skip to page content
Talk to the Veterans Crisis Line now
U.S. flag
An official website of the United States government

Health Systems Research

Go to the VA ORD website
Go to the QUERI website

HSR&D Citation Abstract

Search | Search by Center | Search by Source | Keywords in Title

Racial and Ethnic Disparities in Hospital Admissions from COVID-19: Determining the Impact of Neighborhood Deprivation and Primary Language.

Ingraham NE, Purcell LN, Karam BS, Dudley RA, Usher MG, Warlick CA, Allen ML, Melton GB, Charles A, Tignanelli CJ. Racial and Ethnic Disparities in Hospital Admissions from COVID-19: Determining the Impact of Neighborhood Deprivation and Primary Language. Journal of general internal medicine. 2021 Nov 1; 36(11):3462-3470.

Dimensions for VA is a web-based tool available to VA staff that enables detailed searches of published research and research projects.

If you have VA-Intranet access, click here for more information

VA staff not currently on the VA network can access Dimensions by registering for an account using their VA email address.
   Search Dimensions for VA for this citation
* Don't have VA-internal network access or a VA email address? Try searching the free-to-the-public version of Dimensions


BACKGROUND: Despite past and ongoing efforts to achieve health equity in the USA, racial and ethnic disparities persist and appear to be exacerbated by COVID-19. OBJECTIVE: Evaluate neighborhood-level deprivation and English language proficiency effect on disproportionate outcomes seen in racial and ethnic minorities diagnosed with COVID-19. DESIGN: Retrospective cohort study SETTING: Health records of 12 Midwest hospitals and 60 clinics in Minnesota between March 4, 2020, and August 19, 2020 PATIENTS: Polymerase chain reaction-positive COVID-19 patients EXPOSURES: Area Deprivation Index (ADI) and primary language MAIN MEASURES: The primary outcome was COVID-19 severity, using hospitalization within 45 days of diagnosis as a marker of severity. Logistic and competing-risk regression models assessed the effects of neighborhood-level deprivation (using the ADI) and primary language. Within race, effects of ADI and primary language were measured using logistic regression. RESULTS: A total of 5577 individuals infected with SARS-CoV-2 were included; 866 (n = 15.5%) were hospitalized within 45 days of diagnosis. Hospitalized patients were older (60.9 vs. 40.4 years, p < 0.001) and more likely to be male (n = 425 [49.1%] vs. 2049 [43.5%], p = 0.002). Of those requiring hospitalization, 43.9% (n = 381), 19.9% (n = 172), 18.6% (n = 161), and 11.8% (n = 102) were White, Black, Asian, and Hispanic, respectively. Independent of ADI, minority race/ethnicity was associated with COVID-19 severity: Hispanic patients (OR 3.8, 95% CI 2.72-5.30), Asians (OR 2.39, 95% CI 1.74-3.29), and Blacks (OR 1.50, 95% CI 1.15-1.94). ADI was not associated with hospitalization. Non-English-speaking (OR 1.91, 95% CI 1.51-2.43) significantly increased odds of hospital admission across and within minority groups. CONCLUSIONS: Minority populations have increased odds of severe COVID-19 independent of neighborhood deprivation, a commonly suspected driver of disparate outcomes. Non-English-speaking accounts for differences across and within minority populations. These results support the ongoing need to determine the mechanisms that contribute to disparities during COVID-19 while also highlighting the underappreciated role primary language plays in COVID-19 severity among minority groups.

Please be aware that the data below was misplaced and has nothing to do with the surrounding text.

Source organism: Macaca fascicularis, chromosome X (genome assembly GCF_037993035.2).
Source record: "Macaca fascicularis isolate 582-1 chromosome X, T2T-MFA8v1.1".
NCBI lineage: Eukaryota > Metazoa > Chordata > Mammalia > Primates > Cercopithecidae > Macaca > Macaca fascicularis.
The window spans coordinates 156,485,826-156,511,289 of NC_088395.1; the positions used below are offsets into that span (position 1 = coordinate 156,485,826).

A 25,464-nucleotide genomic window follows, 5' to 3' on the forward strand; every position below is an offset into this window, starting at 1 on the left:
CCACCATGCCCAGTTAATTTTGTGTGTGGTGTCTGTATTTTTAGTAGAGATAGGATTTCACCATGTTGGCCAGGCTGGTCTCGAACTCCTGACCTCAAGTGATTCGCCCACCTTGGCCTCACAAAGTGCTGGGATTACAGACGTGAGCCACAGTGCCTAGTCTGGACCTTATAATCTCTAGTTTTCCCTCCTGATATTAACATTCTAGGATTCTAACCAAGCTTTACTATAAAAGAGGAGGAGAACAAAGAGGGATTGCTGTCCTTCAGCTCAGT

Questions about the HSR website? Email the Web Team

Any health information on this website is strictly for informational purposes and is not intended as medical advice. It should not be used to diagnose or treat any condition.